Money speaks louder than words (even in Japanese)

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So what went wrong to the extent of prompting Sharp’s leaders to ditch national pride and embrace the white knight who once again arrived from Taiwan to sweep up the remains of a once mighty industrial giant?

Some will say that folding the 104 year old Sharp conglomerate into the Japan Displays newbie one hundred years its junior could be seen as somewhat humiliating and contrary to Japanese core values. Foxconn’s founder Mr Gou understood this well when he declared: “We want to help Sharp. Sharp has a 100 year history […] We want to keep it alive for maybe another hundred years. This is my goal”.

From a more tangible perspective, Foxconn’s offer was substantially higher than that of Innovation Network Corp of Japan, and offered the prospect of closer ties with Apple whose main device assembler would become a provider of the next iPhone generation’s most important component: the screen.

When “Organic” means more than just “Green”

For Foxconn as well as for Apple, having a controlling stake in Sharp would secure future access to OLED technology, in which South Korean manufacturers currently hold the lead and which will form the core of future device displays. OLED stands for “organic light-emitting diode”: doing without any back light allows screens to be much thinner than those using LCD technology.

This will be a crucial asset in the on-going race between Apple, LG and Samsung; Foxconn needs Apple to remain in the lead of that race. Consequently, once the shockwaves of the last week have subsided, saving Sharp will become a key priority again, requiring everyone to forget who lied to whom, who withheld or fabricated information, who was right or wrong or merely politically correct.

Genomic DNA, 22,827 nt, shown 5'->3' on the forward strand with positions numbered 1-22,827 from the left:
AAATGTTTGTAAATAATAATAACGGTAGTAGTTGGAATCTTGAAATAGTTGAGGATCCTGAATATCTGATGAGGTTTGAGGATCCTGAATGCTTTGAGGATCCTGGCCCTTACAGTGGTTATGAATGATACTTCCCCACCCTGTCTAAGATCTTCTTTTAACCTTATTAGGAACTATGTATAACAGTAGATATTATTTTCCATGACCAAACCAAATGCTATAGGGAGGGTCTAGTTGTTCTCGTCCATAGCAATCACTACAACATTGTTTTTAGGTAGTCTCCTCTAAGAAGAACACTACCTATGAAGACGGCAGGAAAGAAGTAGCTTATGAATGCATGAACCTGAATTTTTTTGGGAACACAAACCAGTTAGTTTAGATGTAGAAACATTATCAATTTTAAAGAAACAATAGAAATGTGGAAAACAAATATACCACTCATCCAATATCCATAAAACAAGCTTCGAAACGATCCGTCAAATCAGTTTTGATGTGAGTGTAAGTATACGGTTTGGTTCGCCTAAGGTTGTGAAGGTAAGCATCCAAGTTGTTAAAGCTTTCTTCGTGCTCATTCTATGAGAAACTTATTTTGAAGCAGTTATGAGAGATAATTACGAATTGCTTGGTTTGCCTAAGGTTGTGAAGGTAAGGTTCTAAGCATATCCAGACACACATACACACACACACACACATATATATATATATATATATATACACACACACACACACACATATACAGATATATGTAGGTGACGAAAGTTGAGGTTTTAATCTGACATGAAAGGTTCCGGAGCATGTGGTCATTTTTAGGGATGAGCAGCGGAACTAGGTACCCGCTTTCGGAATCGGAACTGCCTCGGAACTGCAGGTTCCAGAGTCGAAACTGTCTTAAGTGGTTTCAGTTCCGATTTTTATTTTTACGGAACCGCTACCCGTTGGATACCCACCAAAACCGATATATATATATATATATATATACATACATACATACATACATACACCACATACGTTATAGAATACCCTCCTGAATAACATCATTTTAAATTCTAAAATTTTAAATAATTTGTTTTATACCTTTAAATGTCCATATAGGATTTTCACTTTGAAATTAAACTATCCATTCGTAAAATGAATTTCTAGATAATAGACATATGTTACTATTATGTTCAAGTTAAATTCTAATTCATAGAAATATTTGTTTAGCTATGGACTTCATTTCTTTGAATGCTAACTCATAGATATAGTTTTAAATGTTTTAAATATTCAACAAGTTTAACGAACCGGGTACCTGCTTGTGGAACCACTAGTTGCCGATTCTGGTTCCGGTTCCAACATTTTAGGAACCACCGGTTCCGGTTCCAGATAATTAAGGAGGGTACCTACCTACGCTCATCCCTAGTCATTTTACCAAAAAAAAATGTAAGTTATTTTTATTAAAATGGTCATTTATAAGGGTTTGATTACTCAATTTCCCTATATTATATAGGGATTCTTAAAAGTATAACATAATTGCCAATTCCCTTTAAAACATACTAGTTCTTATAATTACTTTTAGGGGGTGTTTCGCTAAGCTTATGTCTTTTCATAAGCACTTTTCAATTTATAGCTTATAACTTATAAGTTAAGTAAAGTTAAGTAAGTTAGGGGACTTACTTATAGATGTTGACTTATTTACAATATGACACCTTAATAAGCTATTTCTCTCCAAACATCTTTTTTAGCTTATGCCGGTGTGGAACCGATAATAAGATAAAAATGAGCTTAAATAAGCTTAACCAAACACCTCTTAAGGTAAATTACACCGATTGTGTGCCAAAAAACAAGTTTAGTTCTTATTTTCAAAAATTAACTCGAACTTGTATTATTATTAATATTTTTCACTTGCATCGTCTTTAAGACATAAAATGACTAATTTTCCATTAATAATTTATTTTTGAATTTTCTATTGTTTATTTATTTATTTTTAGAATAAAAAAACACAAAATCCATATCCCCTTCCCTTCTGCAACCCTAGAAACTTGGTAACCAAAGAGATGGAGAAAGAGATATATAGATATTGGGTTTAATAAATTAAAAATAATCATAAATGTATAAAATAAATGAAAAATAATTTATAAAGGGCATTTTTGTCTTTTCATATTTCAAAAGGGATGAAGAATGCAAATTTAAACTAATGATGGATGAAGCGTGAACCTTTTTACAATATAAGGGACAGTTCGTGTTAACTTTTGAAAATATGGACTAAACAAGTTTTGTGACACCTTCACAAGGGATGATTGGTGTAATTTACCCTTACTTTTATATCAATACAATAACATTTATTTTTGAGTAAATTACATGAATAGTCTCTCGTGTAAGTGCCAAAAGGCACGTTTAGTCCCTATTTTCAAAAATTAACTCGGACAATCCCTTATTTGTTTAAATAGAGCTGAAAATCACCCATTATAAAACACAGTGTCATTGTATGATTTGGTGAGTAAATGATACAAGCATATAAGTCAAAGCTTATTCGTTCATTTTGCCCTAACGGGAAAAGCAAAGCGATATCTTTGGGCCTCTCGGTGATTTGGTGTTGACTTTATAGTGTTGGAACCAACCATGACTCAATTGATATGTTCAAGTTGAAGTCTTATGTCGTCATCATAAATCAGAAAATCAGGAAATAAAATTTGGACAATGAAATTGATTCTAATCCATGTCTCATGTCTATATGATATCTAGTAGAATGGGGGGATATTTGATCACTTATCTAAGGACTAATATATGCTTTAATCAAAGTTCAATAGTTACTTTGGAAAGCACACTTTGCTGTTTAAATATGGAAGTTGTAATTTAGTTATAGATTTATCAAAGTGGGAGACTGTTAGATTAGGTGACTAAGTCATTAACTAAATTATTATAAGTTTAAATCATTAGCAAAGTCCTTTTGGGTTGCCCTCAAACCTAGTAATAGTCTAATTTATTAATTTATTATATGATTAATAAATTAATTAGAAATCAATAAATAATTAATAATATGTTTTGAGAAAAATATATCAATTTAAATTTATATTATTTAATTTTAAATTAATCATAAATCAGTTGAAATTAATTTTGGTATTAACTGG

News of the deal's freeze caused investor confidence to collapse on 26th February

News of the deal’s freeze caused investor onfidence to collapse on 26th February

In the meanwhile, the financial community has expressed its displeasure by slashing Sharp’s share price by some 27%. In a last attempt to resuscitate the deal, Sharp’s CEO Kozo Takahashi was on his way to Taiwan on Friday night to resume talks with Foxconn. Having reached the point where no further loss of face is possible for Sharp’s top team, maybe the Kabuki masks can now be dropped to give way to serious business conversations.  A solution must be found. Fast.

The interval is over. The curtain will be lifting soon for Act Two. The audience is holding its breath …

About Paul Siegenthaler

Paul J Siegenthaler has helped numerous merging or acquired companies to integrate successfully, and has driven major business transformation programmes across Western Europe and North America, ensuring they deliver the business case their shareholders had been promised. Following a Masters degree in Economics from H.E.C. Lausanne and an MBA at London Business School, Paul spent the first 17 years of his career as Managing Director reshaping the companies acquired by an international group, before focusing solely on the business integration of broad scale international mergers and acquisitions, across a number industries.